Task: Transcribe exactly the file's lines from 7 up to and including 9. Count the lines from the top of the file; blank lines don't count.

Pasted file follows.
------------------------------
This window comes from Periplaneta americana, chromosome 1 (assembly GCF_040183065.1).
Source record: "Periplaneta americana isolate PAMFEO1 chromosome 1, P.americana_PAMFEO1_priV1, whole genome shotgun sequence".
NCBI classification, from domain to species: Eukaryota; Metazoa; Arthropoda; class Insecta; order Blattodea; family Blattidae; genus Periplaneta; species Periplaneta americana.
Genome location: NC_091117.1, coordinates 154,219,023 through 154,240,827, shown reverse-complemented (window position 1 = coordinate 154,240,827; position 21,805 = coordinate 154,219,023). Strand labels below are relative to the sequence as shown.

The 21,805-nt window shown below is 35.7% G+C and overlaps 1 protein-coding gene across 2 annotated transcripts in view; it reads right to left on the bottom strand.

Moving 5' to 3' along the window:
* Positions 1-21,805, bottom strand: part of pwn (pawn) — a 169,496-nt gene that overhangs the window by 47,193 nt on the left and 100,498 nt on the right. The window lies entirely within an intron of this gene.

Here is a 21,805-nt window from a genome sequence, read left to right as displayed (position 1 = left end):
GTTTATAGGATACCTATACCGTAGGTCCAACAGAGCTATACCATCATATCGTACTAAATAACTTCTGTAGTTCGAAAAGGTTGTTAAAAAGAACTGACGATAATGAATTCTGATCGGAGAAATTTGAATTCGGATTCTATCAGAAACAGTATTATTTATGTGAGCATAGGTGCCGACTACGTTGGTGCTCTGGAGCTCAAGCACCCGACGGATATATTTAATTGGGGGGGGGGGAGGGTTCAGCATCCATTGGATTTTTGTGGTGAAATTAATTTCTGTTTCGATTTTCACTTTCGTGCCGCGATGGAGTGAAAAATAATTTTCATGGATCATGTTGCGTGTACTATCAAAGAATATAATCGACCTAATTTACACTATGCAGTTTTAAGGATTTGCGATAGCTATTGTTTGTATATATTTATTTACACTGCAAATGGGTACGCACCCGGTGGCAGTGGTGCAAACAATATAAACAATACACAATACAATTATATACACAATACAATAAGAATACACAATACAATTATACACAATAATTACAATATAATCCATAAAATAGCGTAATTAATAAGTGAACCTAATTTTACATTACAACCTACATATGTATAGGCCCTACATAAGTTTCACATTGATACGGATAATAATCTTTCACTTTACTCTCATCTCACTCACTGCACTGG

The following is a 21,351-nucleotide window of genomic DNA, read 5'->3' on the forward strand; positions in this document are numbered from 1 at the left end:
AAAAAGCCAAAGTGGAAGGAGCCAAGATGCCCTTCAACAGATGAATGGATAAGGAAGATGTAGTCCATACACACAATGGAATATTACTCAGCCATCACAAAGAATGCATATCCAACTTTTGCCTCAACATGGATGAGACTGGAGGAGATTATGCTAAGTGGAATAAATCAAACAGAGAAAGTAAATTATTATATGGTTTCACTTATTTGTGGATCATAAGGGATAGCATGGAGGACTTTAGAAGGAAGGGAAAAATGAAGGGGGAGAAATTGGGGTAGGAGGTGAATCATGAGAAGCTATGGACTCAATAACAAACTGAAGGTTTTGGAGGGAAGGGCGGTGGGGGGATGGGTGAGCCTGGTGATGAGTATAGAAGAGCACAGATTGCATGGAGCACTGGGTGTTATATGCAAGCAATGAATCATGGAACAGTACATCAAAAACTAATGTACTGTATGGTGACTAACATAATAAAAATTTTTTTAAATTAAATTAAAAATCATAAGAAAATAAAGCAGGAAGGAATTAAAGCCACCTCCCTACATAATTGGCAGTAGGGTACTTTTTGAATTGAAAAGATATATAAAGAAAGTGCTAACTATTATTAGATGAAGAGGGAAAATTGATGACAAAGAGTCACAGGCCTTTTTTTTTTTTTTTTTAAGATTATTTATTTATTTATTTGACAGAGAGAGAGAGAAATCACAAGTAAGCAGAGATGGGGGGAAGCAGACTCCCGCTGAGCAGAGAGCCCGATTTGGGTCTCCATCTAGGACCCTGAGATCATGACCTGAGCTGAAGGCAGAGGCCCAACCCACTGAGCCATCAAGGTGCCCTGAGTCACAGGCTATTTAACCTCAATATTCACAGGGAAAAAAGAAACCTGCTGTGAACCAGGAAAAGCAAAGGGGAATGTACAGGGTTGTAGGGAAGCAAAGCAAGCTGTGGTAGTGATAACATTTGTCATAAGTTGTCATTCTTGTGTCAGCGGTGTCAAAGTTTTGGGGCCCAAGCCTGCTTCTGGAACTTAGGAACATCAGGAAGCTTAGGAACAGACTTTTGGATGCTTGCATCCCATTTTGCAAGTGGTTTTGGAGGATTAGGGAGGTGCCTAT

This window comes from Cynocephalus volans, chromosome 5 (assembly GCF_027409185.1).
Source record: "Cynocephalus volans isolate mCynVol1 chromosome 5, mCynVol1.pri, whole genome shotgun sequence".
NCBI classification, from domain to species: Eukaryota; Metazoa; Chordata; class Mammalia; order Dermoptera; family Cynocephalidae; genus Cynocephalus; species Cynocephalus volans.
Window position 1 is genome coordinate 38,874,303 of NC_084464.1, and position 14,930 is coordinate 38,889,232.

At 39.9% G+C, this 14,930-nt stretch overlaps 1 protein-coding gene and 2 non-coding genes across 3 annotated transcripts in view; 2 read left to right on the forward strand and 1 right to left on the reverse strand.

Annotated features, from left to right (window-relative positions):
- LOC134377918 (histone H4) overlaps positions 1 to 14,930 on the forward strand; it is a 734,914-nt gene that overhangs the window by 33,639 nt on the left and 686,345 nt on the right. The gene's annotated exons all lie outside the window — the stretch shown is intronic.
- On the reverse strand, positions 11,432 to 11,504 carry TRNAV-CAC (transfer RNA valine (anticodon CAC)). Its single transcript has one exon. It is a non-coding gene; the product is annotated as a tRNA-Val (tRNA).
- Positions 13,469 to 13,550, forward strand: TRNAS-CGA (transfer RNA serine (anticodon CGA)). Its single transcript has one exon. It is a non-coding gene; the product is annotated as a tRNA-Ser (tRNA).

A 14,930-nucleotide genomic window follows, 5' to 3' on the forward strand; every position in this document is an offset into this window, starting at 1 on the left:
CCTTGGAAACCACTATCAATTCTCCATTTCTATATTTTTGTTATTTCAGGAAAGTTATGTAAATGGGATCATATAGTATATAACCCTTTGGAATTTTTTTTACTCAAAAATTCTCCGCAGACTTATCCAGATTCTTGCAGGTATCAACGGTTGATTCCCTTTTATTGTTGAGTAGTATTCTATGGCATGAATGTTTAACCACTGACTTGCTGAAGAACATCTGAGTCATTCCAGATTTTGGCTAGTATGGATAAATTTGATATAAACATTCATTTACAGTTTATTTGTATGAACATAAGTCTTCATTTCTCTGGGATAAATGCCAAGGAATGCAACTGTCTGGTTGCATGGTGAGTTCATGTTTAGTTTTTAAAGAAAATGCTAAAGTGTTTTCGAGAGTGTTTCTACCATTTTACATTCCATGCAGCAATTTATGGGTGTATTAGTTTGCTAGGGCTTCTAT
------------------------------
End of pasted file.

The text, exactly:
* Positions 1-21,805, bottom strand: part of pwn (pawn) — a 169,496-nt gene that overhangs the window by 47,193 nt on the left and 100,498 nt on the right. The window lies entirely within an intron of this gene.

Here is a 21,805-nt window from a genome sequence, read left to right as displayed (position 1 = left end):
GTTTATAGGATACCTATACCGTAGGTCCAACAGAGCTATACCATCATATCGTACTAAATAACTTCTGTAGTTCGAAAAGGTTGTTAAAAAGAACTGACGATAATGAATTCTGATCGGAGAAATTTGAATTCGGATTCTATCAGAAACAGTATTATTTATGTGAGCATAGGTGCCGACTACGTTGGTGCTCTGGAGCTCAAGCACCCGACGGATATATTTAATTGGGGGGGGGGGAGGGTTCAGCATCCATTGGATTTTTGTGGTGAAATTAATTTCTGTTTCGATTTTCACTTTCGTGCCGCGATGGAGTGAAAAATAATTTTCATGGATCATGTTGCGTGTACTATCAAAGAATATAATCGACCTAATTTACACTATGCAGTTTTAAGGATTTGCGATAGCTATTGTTTGTATATATTTATTTACACTGCAAATGGGTACGCACCCGGTGGCAGTGGTGCAAACAATATAAACAATACACAATACAATTATATACACAATACAATAAGAATACACAATACAATTATACACAATAATTACAATATAATCCATAAAATAGCGTAATTAATAAGTGAACCTAATTTTACATTACAACCTACATATGTATAGGCCCTACATAAGTTTCACATTGATACGGATAATAATCTTTCACTTTACTCTCATCTCACTCACTGCACTGG